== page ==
People make mistakes. Things fall apart. The only surprising thing about the very common phenomena of faulty leadership and project failure is the disbelief and disappointment that people express when things go wrong, and our eagerness to look outside ourselves when searching for something—or someone—to blame.
Look at the responses to CIO Senior Writer Thomas Wailgum’s online request for stories about IT’s worst practices. As Wailgum’s respondents recounted the oh-so-familiar stories of shortsightedness, finger-pointing, incompetence and just plain meanness, they revealed their own anger and hopelessness—emotions that come from a sense of powerlessness.
Consequently, none of the online respondents talked about their own mistakes or discussed their own acts of commission or omission that ensured that things would go from bad to worse.
The voices in these stories were largely the victims’. But how many were complicit in their own victimization?
Early in my career, I had an abusive boss. At the time, for a variety of reasons, I lacked the courage to report the issue to my seniors and kept quiet. As a consequence, others were abused as well. I made a mistake, and I learned from it. Many years later, when I reported to an abusive CEO, I called him to account. True, I could have been fired, but jobs are easier to find than one’s dignity once lost.
What really matters is not what happens to you or around you; what matters is how you respond and what you learn from it. Unfortunately, most people have a difficult time acknowledging their own accountability for the messes they find themselves in.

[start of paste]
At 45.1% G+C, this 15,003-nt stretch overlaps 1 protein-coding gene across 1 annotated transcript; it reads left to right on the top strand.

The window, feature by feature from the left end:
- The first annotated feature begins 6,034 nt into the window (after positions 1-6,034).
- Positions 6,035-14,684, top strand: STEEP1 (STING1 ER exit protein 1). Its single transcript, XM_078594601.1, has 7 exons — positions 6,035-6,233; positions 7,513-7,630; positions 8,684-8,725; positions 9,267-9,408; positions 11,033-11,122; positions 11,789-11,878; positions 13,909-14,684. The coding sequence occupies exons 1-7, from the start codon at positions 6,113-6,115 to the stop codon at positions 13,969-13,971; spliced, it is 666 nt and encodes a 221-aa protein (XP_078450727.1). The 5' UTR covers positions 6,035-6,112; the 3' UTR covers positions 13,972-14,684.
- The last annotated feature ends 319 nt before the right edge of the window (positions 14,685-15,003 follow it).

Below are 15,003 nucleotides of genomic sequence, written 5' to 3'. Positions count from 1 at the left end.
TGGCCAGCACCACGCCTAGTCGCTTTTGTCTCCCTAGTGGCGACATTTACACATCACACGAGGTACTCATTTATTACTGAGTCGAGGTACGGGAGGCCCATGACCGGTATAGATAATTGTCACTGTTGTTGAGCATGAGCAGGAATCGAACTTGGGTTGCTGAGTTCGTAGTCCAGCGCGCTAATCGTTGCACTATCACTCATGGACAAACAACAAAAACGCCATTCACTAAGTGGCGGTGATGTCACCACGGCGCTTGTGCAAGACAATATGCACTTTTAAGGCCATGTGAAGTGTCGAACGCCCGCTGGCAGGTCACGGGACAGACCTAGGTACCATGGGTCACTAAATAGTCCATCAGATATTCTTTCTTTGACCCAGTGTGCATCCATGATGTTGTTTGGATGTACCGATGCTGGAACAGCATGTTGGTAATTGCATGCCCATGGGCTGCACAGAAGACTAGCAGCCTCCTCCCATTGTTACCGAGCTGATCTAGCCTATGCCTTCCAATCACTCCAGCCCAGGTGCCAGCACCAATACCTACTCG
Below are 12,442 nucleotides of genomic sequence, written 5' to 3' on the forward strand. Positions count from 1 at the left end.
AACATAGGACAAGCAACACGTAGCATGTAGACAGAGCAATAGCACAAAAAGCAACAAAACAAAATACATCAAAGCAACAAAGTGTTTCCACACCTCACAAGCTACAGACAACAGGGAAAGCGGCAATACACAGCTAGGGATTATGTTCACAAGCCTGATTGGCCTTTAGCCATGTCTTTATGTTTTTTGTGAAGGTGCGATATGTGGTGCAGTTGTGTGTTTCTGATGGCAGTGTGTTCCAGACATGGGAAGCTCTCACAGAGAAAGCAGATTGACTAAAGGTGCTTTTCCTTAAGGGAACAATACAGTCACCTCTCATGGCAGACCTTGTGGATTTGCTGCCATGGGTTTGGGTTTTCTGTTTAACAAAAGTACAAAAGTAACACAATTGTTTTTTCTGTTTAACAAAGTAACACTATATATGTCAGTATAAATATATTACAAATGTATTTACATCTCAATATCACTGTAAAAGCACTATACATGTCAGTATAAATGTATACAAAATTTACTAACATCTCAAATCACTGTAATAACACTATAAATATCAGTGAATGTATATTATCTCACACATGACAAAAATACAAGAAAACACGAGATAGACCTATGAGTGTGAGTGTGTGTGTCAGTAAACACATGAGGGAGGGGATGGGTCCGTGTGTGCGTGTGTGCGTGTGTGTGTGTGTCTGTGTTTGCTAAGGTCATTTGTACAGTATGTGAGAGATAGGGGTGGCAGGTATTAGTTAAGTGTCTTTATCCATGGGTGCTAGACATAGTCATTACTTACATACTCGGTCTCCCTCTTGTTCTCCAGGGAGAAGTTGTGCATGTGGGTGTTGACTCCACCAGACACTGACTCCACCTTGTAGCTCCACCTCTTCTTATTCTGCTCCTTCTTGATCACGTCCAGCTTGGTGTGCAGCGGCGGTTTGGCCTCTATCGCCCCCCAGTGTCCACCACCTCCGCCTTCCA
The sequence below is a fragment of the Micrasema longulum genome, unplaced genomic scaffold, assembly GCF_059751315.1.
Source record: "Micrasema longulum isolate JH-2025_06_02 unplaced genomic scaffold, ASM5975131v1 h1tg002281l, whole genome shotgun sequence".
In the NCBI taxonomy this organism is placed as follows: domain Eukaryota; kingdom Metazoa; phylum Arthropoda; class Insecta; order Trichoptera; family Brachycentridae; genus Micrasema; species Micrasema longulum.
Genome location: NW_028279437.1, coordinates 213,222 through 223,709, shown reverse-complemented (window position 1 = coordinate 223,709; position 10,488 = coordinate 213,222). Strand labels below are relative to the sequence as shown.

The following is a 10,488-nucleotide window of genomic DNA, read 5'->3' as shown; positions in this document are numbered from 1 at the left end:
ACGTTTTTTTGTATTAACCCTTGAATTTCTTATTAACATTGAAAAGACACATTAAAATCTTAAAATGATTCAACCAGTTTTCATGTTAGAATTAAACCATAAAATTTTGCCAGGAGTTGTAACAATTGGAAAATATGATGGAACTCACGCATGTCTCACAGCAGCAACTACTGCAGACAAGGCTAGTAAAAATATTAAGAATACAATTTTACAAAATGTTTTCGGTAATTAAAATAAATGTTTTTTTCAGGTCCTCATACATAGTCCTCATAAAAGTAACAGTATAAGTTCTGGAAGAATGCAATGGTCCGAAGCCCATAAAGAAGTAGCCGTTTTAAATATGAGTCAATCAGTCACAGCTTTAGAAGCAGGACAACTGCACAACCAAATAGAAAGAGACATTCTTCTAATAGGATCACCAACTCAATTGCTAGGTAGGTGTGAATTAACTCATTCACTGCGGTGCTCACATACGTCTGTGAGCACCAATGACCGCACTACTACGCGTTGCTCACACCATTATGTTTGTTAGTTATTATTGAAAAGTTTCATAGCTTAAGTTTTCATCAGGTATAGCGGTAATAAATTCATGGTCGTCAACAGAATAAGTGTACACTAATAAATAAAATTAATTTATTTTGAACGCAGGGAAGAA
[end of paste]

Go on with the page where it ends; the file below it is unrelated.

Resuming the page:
In one organization, for example, a change agent with a hefty budget and a senior-level mandate quickly created enemies due to her tendency to talk too much and belittle the work of others. While it’s true that she behaved inappropriately, why did the organization have to pull in an external coach to deliver the message in the first place? When she recently said to me, “This organization is so passive-aggressive; people never say what’s on their mind”—sure, she was partly in denial, but she also had a point. Her behavior could not have continued were it not for the fact that those around her were unwilling to step forward and call her on her behavior.
The tendency to externalize is never more obvious than when I am playing back 360-degree feedback to a client. My first challenge is to get through the “buts”: “But they wanted it done cheaper and faster.” “But they didn’t involve me.” Once those excuses are cleared away, my client is able to identify ways he could have improved the situation.
Next, to test the client’s understanding of the feedback, I ask him to do three things: Write down what he’s heard and learned, commit to future actions and meet with others to review their insights. Most clients get through the first task, although it usually requires two or three iterations before it’s clear that the words have made it from head to heart. But less than 75 percent of clients make a meaningful commitment to change, and only about 25 percent ever meet with critical stakeholders to secure support.
Most people, when faced with setbacks or negative feedback, have a tendency at first to place blame externally. Only those with humility, self-confidence and discipline are able to take the steps necessary to internalize criticism and be accountable. Exploring the good, bad and ugly of one’s impact on others is a humbling process. Translating insights and commitments from thought to action requires the courage to forge more trusting, productive relationships by exposing your vulnerabilities and negotiating changes that will benefit both parties.
Stop criticizing and start empathizing. Aspire to become a better leader by, in the words of Jim Collins, “look[ing] in the mirror, not out the window, to apportion responsibility for poor results, never blaming other people, external factors or bad luck.”
Leaders understand that when one person changes, everybody changes. And that’s a source of hope in a messy world.